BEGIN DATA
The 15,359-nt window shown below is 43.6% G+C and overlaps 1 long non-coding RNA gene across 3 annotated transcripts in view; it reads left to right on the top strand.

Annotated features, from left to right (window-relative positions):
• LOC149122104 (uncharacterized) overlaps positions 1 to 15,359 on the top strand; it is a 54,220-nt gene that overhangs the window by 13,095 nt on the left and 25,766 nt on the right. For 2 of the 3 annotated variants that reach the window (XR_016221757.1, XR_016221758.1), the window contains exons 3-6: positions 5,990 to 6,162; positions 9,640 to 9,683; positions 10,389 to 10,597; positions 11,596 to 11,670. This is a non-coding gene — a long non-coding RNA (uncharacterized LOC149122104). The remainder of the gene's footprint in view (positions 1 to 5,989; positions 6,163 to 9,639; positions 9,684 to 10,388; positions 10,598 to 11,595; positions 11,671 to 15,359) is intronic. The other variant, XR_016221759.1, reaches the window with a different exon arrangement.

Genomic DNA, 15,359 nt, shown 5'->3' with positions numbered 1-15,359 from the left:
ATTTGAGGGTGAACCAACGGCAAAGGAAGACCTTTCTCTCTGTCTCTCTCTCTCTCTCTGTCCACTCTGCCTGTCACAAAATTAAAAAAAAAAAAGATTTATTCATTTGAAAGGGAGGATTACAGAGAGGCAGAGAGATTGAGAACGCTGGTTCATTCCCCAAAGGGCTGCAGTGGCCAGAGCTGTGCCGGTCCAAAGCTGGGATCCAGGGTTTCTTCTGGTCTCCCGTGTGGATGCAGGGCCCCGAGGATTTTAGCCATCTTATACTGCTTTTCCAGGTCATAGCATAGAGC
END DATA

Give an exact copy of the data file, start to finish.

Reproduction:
The 15,359-nt window shown below is 43.6% G+C and overlaps 1 long non-coding RNA gene across 3 annotated transcripts in view; it reads left to right on the top strand.

Annotated features, from left to right (window-relative positions):
• LOC149122104 (uncharacterized) overlaps positions 1 to 15,359 on the top strand; it is a 54,220-nt gene that overhangs the window by 13,095 nt on the left and 25,766 nt on the right. For 2 of the 3 annotated variants that reach the window (XR_016221757.1, XR_016221758.1), the window contains exons 3-6: positions 5,990 to 6,162; positions 9,640 to 9,683; positions 10,389 to 10,597; positions 11,596 to 11,670. This is a non-coding gene — a long non-coding RNA (uncharacterized LOC149122104). The remainder of the gene's footprint in view (positions 1 to 5,989; positions 6,163 to 9,639; positions 9,684 to 10,388; positions 10,598 to 11,595; positions 11,671 to 15,359) is intronic. The other variant, XR_016221759.1, reaches the window with a different exon arrangement.

Genomic DNA, 15,359 nt, shown 5'->3' with positions numbered 1-15,359 from the left:
ATTTGAGGGTGAACCAACGGCAAAGGAAGACCTTTCTCTCTGTCTCTCTCTCTCTCTCTGTCCACTCTGCCTGTCACAAAATTAAAAAAAAAAAAGATTTATTCATTTGAAAGGGAGGATTACAGAGAGGCAGAGAGATTGAGAACGCTGGTTCATTCCCCAAAGGGCTGCAGTGGCCAGAGCTGTGCCGGTCCAAAGCTGGGATCCAGGGTTTCTTCTGGTCTCCCGTGTGGATGCAGGGCCCCGAGGATTTTAGCCATCTTATACTGCTTTTCCAGGTCATAGCATAGAGC